Canadian Pacific-Kansas City Southern Merger Will Create 'Transformative' Network

The new railroad, to be called Canadian Pacific Kansas City, will operate about 20,000 miles of rail and employ about 20,000 workers. (Canadian Pacific)

[Stay on top of transportation news: Get TTNews in your inbox.]

Canadian Pacific Railway Ltd. envisions a “transformative” remaking of its freight-rail business after an announced merger with Kansas City Southern Railway that will create the first U.S.-Mexico-Canada network.

CP’s reach now will extend from Canada deep into Mexico, and from Vancouver, British Columbia, to St. John’s, Newfoundland.

Under the $25 billion deal announced March 21, Calgary, Alberta-based CP also will assume $4 billion of KCS’ debt.

The agreement will require regulatory review and eventual approval from the Surface Transportation Board. Officials from both Class I railroads said their respective boards of directors have given unanimous approval for the deal, which could take a year.


“This transaction will be transformative for North America, providing significant positive impacts for our respective employees, customers, communities and shareholders,” Keith Creel, CEO of CP, said in a statement.

“This will create the first U.S.-Mexico-Canada railroad, bringing together two railroads that have been keenly focused on providing quality service to their customers to unlock the full potential of their networks,” he added. “CP and KCS have been the two best-performing Class I railroads for the past three years on a revenue-growth basis.”

Of the five major freight railroads in the U.S., Kansas City Southern is the smallest, but it is the only carrier with operations in Mexico, running north-south through Texas and to its namesake city. Canadian Pacific has long sought a partnership with Kansas City Southern so it can extend its existing rail network from its home base in Calgary and the Midwest south.

The new operation will be called Canadian Pacific Kansas City.

Creel said the adoption of the new U.S.-Mexico-Canada trade agreement was one of the main reasons behind the merger.

“The new competition we will inject into the North American transportation market cannot happen soon enough, as the new USMCA trade agreement among these three countries makes the efficient integration of the continent’s supply chains more important than ever before,” Creel said.


Transportation economist Paul Bingham with IHS Markit told Transport Topics that of the Class I railroads, Kansas City Southern has been the one most likely to merge with another carrier, and the new three-nation trade agreement made the railroad a natural target.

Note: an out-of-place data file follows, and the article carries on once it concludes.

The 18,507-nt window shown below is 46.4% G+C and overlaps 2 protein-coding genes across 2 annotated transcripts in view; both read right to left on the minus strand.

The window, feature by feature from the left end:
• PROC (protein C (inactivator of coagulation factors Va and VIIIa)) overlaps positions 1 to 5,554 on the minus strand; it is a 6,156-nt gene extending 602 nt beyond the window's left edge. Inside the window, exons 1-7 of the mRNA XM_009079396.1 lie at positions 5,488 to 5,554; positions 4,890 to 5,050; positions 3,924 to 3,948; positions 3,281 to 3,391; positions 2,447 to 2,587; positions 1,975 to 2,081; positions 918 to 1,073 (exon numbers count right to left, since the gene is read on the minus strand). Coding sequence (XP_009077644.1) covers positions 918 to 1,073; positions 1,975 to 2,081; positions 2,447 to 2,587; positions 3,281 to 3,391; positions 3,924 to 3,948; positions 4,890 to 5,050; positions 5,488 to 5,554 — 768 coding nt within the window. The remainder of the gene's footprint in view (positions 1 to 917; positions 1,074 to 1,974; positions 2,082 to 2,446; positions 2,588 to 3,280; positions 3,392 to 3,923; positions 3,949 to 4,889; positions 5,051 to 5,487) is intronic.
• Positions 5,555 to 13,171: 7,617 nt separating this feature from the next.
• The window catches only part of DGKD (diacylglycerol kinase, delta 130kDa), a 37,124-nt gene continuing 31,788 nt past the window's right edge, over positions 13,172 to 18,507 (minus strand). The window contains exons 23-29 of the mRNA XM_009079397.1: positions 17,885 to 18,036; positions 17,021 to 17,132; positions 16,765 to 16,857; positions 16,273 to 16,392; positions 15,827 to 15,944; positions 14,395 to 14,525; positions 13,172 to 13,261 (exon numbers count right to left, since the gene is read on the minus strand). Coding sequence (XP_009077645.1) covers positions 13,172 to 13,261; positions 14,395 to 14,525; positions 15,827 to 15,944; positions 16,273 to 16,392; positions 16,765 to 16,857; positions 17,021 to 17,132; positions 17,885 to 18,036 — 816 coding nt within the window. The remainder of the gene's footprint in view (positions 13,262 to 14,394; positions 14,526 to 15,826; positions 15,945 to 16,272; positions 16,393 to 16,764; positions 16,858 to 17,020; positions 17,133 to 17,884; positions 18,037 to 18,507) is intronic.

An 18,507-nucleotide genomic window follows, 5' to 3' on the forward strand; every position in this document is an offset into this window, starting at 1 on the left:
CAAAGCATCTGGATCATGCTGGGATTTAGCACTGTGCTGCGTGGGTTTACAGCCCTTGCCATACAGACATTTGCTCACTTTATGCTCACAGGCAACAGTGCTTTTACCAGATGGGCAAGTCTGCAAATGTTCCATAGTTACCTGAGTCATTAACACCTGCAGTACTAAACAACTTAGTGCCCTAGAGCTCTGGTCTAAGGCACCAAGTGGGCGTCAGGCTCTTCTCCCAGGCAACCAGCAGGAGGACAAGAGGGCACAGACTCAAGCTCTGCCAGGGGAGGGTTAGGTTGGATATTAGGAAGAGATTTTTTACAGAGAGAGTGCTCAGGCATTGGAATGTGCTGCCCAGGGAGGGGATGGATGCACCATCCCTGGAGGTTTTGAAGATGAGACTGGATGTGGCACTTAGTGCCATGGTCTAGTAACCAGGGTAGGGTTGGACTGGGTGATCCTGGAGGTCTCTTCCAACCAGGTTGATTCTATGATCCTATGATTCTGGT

“With the USMCA, there is reason to believe trade will continue to grow,” he said. “Where I believe it will have the most effect is actually the auto industry, with the increased domestic content rules that went into place last July. The majority of the additional vehicle manufacturing will likely be in Mexico, medium to long term. The CP will be in a position to carry some of those finished vehicles northbound and the auto parts southbound.”

Kansas City Southern Railway is the smallest of the five major freight railroads based in the U.S. (Kansas City Southern Railway)

The rail companies in a statement said the new single-line routes made possible by the transaction will mean more direct competition with the trucking industry, especially in the Midwest and South. In particular, they pointed to the Dallas-to-Chicago corridor as one where they aim to compete more aggressively for freight.

The combined network is expected to operate approximately 20,000 miles of rail, employ close to 20,000 workers and generate total revenue of about $8.7 billion based on 2020 results.

“I’ve had my eye on the KCS for quite some time,” Creel said. “We extend our reach for our customers through the U.S. and into Mexico, and at the same time KCS can do the same coming from Mexico up to U.S. destinations and Canada.”

The combination — the biggest purchase of a U.S. asset by a Canadian company since 2016 — would provide a transportation solution for manufacturers seeking to bring factories back to North America after the pandemic exposed risks of relying on overseas supply chains, Creel said.

Even before the pandemic, DHL's Larry S. Onge and Jim Monkmeyer set up strategies and implemented technology in order to respond to disruptions. Now, they know exactly how to get the vaccine from point A to point B — and, better, how to do it at a global scale. Hear a snippet, above, and get the full program by going to

The deal comes as trade across the three nations is expected to pick up under the Biden administration. Just days after his inauguration, President Joe Biden spoke with the leaders of Canada and Mexico, his first calls with foreign counterparts, during which issues from trade to climate change were discussed.

Mexico is a crucial supplier of vehicles, auto parts, electronics and food, and a major customer of grain, fuel and consumer goods.

Kansas City’s network linking Mexico’s largest industrial cities and ports to the Midwest would be positioned to benefit if the coronavirus pandemic and fraying ties between the U.S. and China prompt companies to move lower-wage manufacturing from Asia to North America.

“The combination of CP and KCS networks will offer unprecedented reach via new single-line hauls across the combined company’s continent-wide network,” officials said in a statement.

Bloomberg News contributed to this report.

Want more news? Listen to today's daily briefing below or go here for more info:


Follow Us


Newsletter Signup

Subscribe to Transport Topics

Hot Topics